Yoga and Weight Loss

PLN coach reviews the benefits of yoga and if it can help with your weight loss goals.

Published May 31, 2023

4 minute read

PLN Yoga and weight loss.jpg

Yoga and Weight Loss

Very few types of yoga can compare to more vigorous workouts like spinning or boot camp in terms of calorie burn.

Up to 400 calories can be burned in one hour of a vigorous, fast-paced yoga lesson that includes the use of hand weights. The usual class, however, burns between 175 and 250 calories per hour. In contrast, one hour of Zumba can help you burn around 650 calories.

Naturally, factors such as age, muscle mass, body weight, basal metabolic rate, general amount of daily activity, and gender all influence calorie burn; males, in general, burn more calories than women.

As a result, a yoga class that burns 300 calories for you may only burn 150 for your friend. However, despite these limitations, yoga can be an effective part of a weight-reduction program due to its many benefits, some of which can contribute to weight loss even if you're not actively burning calories during class. Here are some reasons why yoga could help you lose weight:


Strength training using one's own body weight is a common component of many yoga practices.

One such routine is called "chaturanga," and it consists essentially of a half pushup that targets the triceps, shoulders, and chest. The abdominals, thighs, and buttocks may also be strengthened by other yoga positions.

Defying gravity transforms those yoga moves into a form of resistance training. Muscle mass is increased, leading to a sustained increase in metabolic rate.


Stress is a potent fat-accumulator, especially in the belly area. According to Dr. Sara Gottfried, author of "The Hormone Cure," prolonged stress maintains high cortisol levels, and in turn, your body responds by diminishing feel-good brain chemicals like serotonin.

The combination of these factors makes it difficult to get to sleep and increases sugar cravings, all of which contribute to the accumulation of belly fat that the body stores in preparation for the "fight or flight" response.

Eliza Kingsford, a psychotherapist and author of "Brain-Powered Weight Loss," claims that once a person's cortisol levels are chronically elevated, no amount of exercise or calorie restriction can help them lose weight. Despite your best efforts, you continue to gain weight despite your nutritious diet and regular exercise. Feelings of unease follow, and so does the cycle. That's the effect stress has on you.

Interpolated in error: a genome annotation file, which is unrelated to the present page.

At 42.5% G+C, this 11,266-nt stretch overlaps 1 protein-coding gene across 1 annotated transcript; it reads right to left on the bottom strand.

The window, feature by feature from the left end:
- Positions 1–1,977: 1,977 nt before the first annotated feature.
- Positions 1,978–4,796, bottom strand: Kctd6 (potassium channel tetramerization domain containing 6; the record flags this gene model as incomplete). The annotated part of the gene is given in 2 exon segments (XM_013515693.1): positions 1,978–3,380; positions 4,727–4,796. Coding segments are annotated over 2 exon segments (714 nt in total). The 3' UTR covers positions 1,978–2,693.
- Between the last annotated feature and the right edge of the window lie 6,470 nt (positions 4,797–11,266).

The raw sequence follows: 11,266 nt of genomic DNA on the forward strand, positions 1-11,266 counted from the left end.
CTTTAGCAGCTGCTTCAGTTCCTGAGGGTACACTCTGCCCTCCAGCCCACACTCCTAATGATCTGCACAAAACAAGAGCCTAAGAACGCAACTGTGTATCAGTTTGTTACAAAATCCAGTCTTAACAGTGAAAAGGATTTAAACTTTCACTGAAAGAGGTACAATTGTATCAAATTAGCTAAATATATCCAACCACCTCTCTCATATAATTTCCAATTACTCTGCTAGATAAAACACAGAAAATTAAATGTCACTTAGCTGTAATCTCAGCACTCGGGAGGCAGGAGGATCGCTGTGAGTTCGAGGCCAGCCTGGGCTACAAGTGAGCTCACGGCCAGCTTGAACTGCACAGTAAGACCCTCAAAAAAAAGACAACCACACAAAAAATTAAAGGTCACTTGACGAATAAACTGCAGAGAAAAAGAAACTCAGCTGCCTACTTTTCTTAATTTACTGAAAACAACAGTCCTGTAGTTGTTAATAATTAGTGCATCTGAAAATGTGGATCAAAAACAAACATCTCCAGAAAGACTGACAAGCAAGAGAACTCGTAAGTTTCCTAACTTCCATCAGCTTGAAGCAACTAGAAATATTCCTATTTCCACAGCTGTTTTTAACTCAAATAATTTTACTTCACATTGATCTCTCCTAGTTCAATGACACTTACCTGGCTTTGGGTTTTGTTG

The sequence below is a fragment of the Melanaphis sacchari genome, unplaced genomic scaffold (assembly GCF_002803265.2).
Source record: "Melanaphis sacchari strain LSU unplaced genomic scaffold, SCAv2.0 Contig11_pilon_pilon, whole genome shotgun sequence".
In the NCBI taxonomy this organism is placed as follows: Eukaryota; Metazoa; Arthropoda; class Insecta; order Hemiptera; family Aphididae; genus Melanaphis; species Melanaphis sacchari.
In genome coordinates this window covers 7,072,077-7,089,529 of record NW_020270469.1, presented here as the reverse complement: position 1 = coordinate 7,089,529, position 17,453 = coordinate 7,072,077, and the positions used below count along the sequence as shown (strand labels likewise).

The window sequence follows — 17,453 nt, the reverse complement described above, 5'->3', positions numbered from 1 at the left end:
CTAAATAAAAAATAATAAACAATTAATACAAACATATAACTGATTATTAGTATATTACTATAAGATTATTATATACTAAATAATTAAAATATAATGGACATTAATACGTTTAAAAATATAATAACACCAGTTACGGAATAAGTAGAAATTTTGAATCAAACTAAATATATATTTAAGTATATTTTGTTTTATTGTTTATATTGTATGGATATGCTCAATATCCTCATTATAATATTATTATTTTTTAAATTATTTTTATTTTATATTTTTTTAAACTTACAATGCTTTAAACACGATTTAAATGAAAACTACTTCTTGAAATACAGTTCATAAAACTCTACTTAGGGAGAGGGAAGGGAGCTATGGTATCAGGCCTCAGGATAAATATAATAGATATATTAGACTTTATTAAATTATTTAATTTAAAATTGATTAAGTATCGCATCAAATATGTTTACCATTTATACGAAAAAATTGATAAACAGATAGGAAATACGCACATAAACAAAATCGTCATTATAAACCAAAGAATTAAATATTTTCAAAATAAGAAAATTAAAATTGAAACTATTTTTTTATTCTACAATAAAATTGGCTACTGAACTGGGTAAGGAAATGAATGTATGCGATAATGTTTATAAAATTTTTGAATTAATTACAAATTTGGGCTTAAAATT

One study indicated that yoga's stress-reducing effects were felt all over the body. The other healthy practices you're utilizing for weight loss will be more effective as a result.


Streaming a yoga class online is convenient for people with hectic schedules, but it's also worthwhile to explore attending a class in person. Even if you don't strike up a meaningful conversation with anyone, it gives you a chance to connect with people.

Due to the community's encouraging, non-competitive atmosphere, one study revealed that yoga is an effective strategy for weight loss. Many of the study's participants reported that the vibe at the yoga studio was different and more upbeat than that of gyms and fitness clubs.

Participating students and the yoga instructor were seen as role models by those in the study, who cited their positive effects on stress levels and the adoption of healthier lifestyle habits.


Paying greater attention to what you eat is a natural consequence of incorporating a discipline like yoga into your routine, which can lead to reduced stress and improved sleep.

A recent study confirms this idea, finding that those who are stressed and exhausted are more likely to engage in emotional eating and to overeat. Researchers also discovered that people's calorie intake goes up because they are more likely to resort to fast food and other handy options when they are tired and stressed.

Practicing yoga not only helps you focus on the present moment as you go from one pose to the next, but also as you peruse the produce section or the dinner menu.

To better understand why you make the eating and exercise decisions you do, Kingsford suggests "cultivating more self awareness in general." That way, "you can start to see patterns that aren't serving you and work on changing them."


Everyone who has tried to lose weight understands that there is more to it than counting calories in and out.

While that's a good place to start, neglecting your own health can make weight loss more challenging, if not impossible. Putting others before yourself can cause you to neglect your own health by putting off things like eating right and exercising.

Even if yoga doesn't directly lead to weight loss, incorporating it into your routine can have profound effects by helping you form healthy routines that do.


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